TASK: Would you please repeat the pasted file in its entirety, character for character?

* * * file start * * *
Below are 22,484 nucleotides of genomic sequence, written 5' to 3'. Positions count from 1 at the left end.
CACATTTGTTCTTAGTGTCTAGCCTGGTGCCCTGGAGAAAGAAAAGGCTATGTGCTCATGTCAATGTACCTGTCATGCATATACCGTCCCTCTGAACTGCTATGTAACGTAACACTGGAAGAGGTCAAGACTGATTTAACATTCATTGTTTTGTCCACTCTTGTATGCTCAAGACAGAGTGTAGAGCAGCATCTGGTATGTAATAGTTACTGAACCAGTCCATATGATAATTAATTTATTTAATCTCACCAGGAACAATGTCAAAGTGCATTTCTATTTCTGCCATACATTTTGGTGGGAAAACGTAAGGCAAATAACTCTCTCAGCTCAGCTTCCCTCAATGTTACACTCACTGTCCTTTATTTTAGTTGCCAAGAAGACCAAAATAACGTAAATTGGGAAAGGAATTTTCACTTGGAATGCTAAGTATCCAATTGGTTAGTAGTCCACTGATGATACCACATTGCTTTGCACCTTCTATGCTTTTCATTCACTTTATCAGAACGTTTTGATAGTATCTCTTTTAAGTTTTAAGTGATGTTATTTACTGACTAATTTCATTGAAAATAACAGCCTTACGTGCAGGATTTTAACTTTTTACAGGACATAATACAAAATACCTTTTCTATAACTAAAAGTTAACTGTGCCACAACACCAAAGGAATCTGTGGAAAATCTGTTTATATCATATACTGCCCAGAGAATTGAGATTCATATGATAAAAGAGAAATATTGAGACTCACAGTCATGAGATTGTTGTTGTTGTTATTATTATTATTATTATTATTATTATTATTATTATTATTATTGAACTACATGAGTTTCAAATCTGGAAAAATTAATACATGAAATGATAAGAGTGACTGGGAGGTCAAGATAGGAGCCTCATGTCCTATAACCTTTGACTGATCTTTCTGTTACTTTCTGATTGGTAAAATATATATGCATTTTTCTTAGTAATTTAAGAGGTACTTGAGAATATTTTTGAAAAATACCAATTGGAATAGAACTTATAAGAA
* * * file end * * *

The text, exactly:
Below are 22,484 nucleotides of genomic sequence, written 5' to 3'. Positions count from 1 at the left end.
CACATTTGTTCTTAGTGTCTAGCCTGGTGCCCTGGAGAAAGAAAAGGCTATGTGCTCATGTCAATGTACCTGTCATGCATATACCGTCCCTCTGAACTGCTATGTAACGTAACACTGGAAGAGGTCAAGACTGATTTAACATTCATTGTTTTGTCCACTCTTGTATGCTCAAGACAGAGTGTAGAGCAGCATCTGGTATGTAATAGTTACTGAACCAGTCCATATGATAATTAATTTATTTAATCTCACCAGGAACAATGTCAAAGTGCATTTCTATTTCTGCCATACATTTTGGTGGGAAAACGTAAGGCAAATAACTCTCTCAGCTCAGCTTCCCTCAATGTTACACTCACTGTCCTTTATTTTAGTTGCCAAGAAGACCAAAATAACGTAAATTGGGAAAGGAATTTTCACTTGGAATGCTAAGTATCCAATTGGTTAGTAGTCCACTGATGATACCACATTGCTTTGCACCTTCTATGCTTTTCATTCACTTTATCAGAACGTTTTGATAGTATCTCTTTTAAGTTTTAAGTGATGTTATTTACTGACTAATTTCATTGAAAATAACAGCCTTACGTGCAGGATTTTAACTTTTTACAGGACATAATACAAAATACCTTTTCTATAACTAAAAGTTAACTGTGCCACAACACCAAAGGAATCTGTGGAAAATCTGTTTATATCATATACTGCCCAGAGAATTGAGATTCATATGATAAAAGAGAAATATTGAGACTCACAGTCATGAGATTGTTGTTGTTGTTATTATTATTATTATTATTATTATTATTATTATTATTATTATTGAACTACATGAGTTTCAAATCTGGAAAAATTAATACATGAAATGATAAGAGTGACTGGGAGGTCAAGATAGGAGCCTCATGTCCTATAACCTTTGACTGATCTTTCTGTTACTTTCTGATTGGTAAAATATATATGCATTTTTCTTAGTAATTTAAGAGGTACTTGAGAATATTTTTGAAAAATACCAATTGGAATAGAACTTATAAGAA